To look further into the mechanism underlying the observation that RIG-I and TLR9 cooperatively induce expression of cytokines, we examined how these PRRs affected the ability of HSV-2 infection to activate signal transduction. RAW-pcDNA3 and RAW-dnRIG-I cells as well as RAW264.7 cells incubated in the presence or absence of ODN2088 were infected with HSV-2 for the indicated time intervals before harvest of cell lysates (Bio-Rad). Phosphorylation of IκBα and MAPK p38 was determined by Luminex Technology (Bio-Rad). Activation of the NF-κB pathway was reduced in cells expressing dnRIG-I, whereas p38 was activated to even higher levels in RAW-dnRIG-I cells as compared to RAW-pcDNA3 cells (Fig. 3a–3b). Interestingly, when signaling through TLR9 was blocked, we observed the opposite picture, i.e. unaltered activation of NF-κB but reduced activation of p38 (Fig. 3c–3d). Finally, we examined the involvement of TLR9 and RIG-I in activation of IRF-3 by HSV-2, which peaked at 3 h p.i (Fig. 3e). Inhibition of either RIG-I or TLR9 led to reduced activation of IRF-3 after HSV infection, and combined inhibition of both PRRs led to nearly total abrogation of HSV-2-activated phosphorylation of IRF-3 (Fig. 3f). Thus, RIG-I and TLR9 control activation of overlapping, yet distinct, sets of signaling pathways in response to HSV-2 infection in RAW264.7 cells.

Fig. 3
RIG-I and TLR9 activate distinct signaling pathways and co-ordinately stimulate activation of IRF-3. (a-d) RAW-pcDNA3 and RAW-dnRIG-I cells (a-b) or RAW264.7 cells incubated in the presence of 3 μM ODM2088 (c-d) were infected with HSV-2 (MOI 3), ...

In this work we show that type I IFN production during HSV-2 infection, is dependent on RLRs and RNase L. We also show that RLRs and TLR9 cooperatively induce expression of cytokines during HSV-2 infection. These findings thus identify RLRs as PRRs that recognizes HSV-2 infection, and also show that these cytosolic receptors act in concert with TLR9 to induce cytokine expression. Our results also identify RNase L as an important part of this induction.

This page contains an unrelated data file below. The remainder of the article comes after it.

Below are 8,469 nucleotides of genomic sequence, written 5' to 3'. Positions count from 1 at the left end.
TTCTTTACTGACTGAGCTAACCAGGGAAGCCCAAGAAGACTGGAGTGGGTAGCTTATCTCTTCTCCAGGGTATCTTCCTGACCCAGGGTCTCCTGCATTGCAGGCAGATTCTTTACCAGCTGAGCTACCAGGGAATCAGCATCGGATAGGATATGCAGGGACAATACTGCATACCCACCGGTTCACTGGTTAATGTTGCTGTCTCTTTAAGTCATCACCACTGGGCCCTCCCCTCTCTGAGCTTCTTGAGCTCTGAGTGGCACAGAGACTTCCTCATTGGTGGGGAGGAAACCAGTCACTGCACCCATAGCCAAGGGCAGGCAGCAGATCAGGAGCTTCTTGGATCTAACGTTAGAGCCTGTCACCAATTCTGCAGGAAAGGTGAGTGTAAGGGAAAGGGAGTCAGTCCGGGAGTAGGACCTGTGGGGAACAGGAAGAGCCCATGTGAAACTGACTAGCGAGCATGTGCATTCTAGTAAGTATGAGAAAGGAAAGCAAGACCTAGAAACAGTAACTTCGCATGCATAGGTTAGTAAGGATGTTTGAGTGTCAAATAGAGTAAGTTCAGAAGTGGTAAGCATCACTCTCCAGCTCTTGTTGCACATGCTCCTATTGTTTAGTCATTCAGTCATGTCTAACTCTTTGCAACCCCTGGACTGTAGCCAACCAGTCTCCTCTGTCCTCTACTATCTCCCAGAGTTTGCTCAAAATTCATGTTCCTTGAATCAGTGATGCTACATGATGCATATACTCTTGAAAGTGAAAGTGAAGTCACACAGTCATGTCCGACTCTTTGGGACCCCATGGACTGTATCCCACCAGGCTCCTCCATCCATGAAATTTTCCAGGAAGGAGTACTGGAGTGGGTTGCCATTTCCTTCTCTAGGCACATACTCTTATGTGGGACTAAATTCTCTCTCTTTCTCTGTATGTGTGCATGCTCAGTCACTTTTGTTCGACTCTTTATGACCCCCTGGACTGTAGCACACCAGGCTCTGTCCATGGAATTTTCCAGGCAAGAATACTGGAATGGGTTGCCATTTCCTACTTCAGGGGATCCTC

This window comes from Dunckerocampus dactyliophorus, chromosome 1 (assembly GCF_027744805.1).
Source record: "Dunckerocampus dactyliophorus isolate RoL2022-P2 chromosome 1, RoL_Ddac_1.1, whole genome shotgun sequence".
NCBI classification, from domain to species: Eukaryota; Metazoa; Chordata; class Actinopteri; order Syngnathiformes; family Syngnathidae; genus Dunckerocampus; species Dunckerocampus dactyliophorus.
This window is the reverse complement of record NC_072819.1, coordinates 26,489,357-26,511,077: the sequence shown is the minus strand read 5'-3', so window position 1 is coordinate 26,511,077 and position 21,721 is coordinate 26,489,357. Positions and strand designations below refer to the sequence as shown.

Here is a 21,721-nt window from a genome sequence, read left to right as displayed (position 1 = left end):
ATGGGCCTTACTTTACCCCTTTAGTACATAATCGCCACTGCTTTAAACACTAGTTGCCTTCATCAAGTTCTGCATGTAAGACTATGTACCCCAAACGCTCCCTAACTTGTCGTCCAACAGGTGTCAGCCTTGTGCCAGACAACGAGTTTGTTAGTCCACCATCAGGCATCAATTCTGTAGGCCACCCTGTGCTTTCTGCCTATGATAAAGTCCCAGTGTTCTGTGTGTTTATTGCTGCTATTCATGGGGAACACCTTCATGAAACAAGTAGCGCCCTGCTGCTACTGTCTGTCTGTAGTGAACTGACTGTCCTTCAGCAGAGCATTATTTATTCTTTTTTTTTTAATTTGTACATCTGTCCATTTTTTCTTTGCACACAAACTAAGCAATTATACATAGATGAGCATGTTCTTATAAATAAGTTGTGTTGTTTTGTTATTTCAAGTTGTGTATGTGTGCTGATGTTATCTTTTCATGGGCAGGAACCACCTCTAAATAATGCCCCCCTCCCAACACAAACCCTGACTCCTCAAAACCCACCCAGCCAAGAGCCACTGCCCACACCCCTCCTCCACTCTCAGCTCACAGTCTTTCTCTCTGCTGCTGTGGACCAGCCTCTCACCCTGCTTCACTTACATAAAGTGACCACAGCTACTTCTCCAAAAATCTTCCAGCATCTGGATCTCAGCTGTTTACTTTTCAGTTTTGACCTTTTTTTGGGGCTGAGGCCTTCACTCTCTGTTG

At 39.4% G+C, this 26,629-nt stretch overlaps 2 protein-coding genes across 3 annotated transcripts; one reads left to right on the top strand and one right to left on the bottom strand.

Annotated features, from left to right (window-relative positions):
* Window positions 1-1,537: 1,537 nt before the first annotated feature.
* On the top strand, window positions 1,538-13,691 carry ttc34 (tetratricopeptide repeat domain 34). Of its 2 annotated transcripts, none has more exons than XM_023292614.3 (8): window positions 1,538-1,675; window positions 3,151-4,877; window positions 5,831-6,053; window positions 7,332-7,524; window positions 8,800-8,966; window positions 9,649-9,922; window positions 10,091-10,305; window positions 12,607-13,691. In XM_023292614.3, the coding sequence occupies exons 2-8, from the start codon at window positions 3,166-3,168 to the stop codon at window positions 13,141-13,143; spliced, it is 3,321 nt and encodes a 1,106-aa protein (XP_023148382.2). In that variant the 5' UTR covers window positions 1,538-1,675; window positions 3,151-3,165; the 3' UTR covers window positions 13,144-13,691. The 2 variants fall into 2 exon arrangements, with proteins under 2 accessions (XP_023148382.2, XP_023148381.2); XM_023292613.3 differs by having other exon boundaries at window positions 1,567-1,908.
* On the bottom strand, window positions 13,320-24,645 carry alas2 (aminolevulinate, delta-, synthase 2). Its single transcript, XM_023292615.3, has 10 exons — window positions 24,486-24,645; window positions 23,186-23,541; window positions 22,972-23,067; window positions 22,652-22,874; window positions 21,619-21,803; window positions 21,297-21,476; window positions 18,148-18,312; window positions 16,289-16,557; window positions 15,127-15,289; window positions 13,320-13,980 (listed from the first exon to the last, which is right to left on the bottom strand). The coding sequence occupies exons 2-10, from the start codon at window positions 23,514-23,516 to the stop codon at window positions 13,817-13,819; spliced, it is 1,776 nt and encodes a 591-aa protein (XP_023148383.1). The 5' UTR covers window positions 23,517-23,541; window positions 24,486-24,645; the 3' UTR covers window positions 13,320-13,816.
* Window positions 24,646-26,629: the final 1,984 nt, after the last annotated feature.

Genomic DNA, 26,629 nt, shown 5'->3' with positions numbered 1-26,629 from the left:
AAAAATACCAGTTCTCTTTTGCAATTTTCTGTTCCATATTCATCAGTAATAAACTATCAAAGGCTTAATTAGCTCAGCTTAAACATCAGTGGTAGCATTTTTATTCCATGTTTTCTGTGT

Until recently it was believed that RIG-I only recognize 5′-triphosphate end of RNA (9,25), a structure assumed not to be present during HSV replication. It is now known that RIG-I also activates antiviral immune responses upon binding to dsRNA (26), and we have previously shown that dsRNA indeed does accumulate during HSV infection (27). In addition, RNase L augments IFN-β expression through the RLRs and MAVS/IPS-1, by generating small self-RNAs (20). The results presented here show that HSV-induced IFN expression is dependent on RNase L. Thus, it is possible that both viral and self RNAs stimulate IFN induction in an RLR-dependent manner during HSV infection.

Another important finding is that RIG-I cooperates with TLR9 in induction of cytokine expression, and that the two PRRs differentially stimulate signaling pathways. Two studies have previously shown that RIG-I and TLR3 coordinately activate the host response against Influenza A virus and Respiratory syncytial virus infections (16,18), and our work further supports the idea that a full innate antiviral response is induced through activation of several PRRs which act in concert to mediate host defense.

Collectively, our work has identified RLRs as PRRs recognizing HSV infection, and shows that simultaneous stimulation through two or more PRRs impacts on the nature of the antiviral response.


This work was supported by research grants from Danish Medical Research Council (grant no 271-06-0438), The Danish Natural Science Research Council (grant no 272-05-0222), The Lundbeck Foundation (grant nos 104/04 and 116/06), Aarhus University (AU) Research Foundation, the research program in Molecular Medicine, The Faculty of Health Science, AU, and The Beckett Foundation and NIH/NCI grant CA044059 (to RHS). The technical assistance of Kirsten Stadel Petersen and Birthe Søby is greatly appreciated.